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"I started writing in the 1930's when I was eighteen years old. And deep inside me I'm still eighteen and it's still 1938."
- Isaac Asimov

ICE (intrusion countermeasures electronics)  
  Electronic protection for computer databases.  

In cyberspace, the consensual hallucination shared by millions, military and corporate data are protected from intrusion by hackers with elaborate countermeasures.

...ICE patterns formed and reformed on the screen as he probed for gaps, skirted the most obvious traps, and mapped the route he'd take through Sense/Net's ICE. It was good ICE. Wonderful ICE...

...His program had reached the fifth gate. He watched as his icebreaker strobed and shifted in front of him, only faintly aware of his hands playing across the deck, making minor adjustments. Translucent planes of color shuffled like a trick deck. Take a card, he thought, any card.

The gate blurred past. He laughed. The Sense/Net ice had accepted his entry as a routine transfer from the consortium's Los Angeles complex. He was inside. Behind him, viral subprograms peeled off, meshing with the gate's code fabric, ready to deflect the real Los Angeles data when it arrived.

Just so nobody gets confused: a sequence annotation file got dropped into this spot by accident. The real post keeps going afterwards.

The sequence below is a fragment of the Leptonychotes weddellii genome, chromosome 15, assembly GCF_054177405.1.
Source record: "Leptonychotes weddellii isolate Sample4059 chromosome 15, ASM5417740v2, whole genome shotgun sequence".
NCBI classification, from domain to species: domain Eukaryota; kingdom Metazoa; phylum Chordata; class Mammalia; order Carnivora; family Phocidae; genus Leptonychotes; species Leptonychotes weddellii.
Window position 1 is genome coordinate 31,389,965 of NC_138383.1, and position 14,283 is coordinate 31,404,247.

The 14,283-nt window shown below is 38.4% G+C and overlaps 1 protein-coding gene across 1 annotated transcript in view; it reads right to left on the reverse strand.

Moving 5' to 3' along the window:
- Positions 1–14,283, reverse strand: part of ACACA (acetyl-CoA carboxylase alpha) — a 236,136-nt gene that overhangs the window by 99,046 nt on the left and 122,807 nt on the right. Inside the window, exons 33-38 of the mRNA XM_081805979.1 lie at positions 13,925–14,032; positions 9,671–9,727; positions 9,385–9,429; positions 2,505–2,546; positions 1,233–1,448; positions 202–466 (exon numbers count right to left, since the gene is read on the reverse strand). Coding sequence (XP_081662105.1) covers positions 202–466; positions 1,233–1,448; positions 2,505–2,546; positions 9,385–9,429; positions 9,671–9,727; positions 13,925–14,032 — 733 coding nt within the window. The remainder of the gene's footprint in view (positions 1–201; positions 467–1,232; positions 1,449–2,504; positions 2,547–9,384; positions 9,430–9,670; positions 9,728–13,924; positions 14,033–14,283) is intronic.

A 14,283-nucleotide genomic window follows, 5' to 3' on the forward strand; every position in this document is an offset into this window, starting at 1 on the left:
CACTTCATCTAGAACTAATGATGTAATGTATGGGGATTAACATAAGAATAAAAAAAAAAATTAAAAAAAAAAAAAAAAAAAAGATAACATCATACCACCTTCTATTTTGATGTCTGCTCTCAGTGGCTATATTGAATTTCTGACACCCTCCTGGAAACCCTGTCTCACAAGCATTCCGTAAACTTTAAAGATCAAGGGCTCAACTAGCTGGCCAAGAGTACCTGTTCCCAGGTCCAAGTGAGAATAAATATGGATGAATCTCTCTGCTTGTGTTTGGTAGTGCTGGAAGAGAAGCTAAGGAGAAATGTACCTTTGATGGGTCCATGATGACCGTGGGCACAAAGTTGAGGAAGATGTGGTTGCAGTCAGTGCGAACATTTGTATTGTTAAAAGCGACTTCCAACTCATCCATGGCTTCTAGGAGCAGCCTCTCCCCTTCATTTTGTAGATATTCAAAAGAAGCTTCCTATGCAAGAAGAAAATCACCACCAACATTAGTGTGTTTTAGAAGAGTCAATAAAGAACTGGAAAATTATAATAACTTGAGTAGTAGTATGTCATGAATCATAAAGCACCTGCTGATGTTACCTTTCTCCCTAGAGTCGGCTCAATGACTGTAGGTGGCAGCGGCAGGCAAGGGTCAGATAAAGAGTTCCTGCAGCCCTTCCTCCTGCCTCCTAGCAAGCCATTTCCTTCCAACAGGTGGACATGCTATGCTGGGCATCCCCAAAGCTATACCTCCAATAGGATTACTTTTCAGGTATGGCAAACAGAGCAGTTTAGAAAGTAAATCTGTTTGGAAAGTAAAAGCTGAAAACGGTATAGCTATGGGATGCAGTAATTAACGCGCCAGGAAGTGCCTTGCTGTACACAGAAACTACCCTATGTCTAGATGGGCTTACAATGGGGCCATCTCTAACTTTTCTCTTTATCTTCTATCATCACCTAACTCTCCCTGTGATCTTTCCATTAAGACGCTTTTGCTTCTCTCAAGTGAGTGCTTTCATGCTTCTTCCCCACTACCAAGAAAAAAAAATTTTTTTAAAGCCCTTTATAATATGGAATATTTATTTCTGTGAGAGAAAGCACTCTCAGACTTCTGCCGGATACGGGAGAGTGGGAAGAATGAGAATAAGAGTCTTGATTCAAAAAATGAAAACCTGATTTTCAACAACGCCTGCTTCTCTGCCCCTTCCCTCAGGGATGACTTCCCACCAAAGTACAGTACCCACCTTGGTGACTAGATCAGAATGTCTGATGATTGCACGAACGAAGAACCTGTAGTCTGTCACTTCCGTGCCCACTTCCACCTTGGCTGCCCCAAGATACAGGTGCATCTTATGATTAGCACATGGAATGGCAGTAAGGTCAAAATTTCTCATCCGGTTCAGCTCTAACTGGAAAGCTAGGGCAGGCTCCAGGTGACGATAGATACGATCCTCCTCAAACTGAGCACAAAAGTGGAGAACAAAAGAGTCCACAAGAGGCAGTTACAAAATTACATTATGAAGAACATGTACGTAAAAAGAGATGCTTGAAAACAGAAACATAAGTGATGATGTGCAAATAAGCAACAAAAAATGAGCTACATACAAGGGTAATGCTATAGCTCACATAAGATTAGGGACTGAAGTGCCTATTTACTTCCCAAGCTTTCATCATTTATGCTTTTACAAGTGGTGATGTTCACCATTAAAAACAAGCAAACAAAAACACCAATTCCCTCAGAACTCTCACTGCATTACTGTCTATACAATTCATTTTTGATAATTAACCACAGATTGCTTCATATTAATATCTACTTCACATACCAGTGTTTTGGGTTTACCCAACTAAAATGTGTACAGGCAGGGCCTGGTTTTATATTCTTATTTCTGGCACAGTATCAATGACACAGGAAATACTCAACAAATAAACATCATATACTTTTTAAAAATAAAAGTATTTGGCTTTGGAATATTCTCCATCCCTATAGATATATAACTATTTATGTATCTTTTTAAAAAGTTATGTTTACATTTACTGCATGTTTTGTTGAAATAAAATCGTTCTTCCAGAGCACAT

From Neuromancer, by William Gibson.
Published by Phantasia Press in 1984
Additional resources -

In the book, software used to break into computer systems is given a military history:

`You're a console cowboy. The prototypes of the programs you use to crack industrial banks were developed for Screaming Fist. For the assault on the Kirensk computer nexus. Basic module was a Nightwing microlight, a pilot, a matrix deck, a jockey. We were running a virus called Mole. The Mole series was the first generation of real intrusion programs.'
`Icebreakers,' Case said, over the rim of the red mug.
`Ice from ICE, intrusion countermeasures electronics.'

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Additional resources:
  More Ideas and Technology from Neuromancer
  More Ideas and Technology by William Gibson
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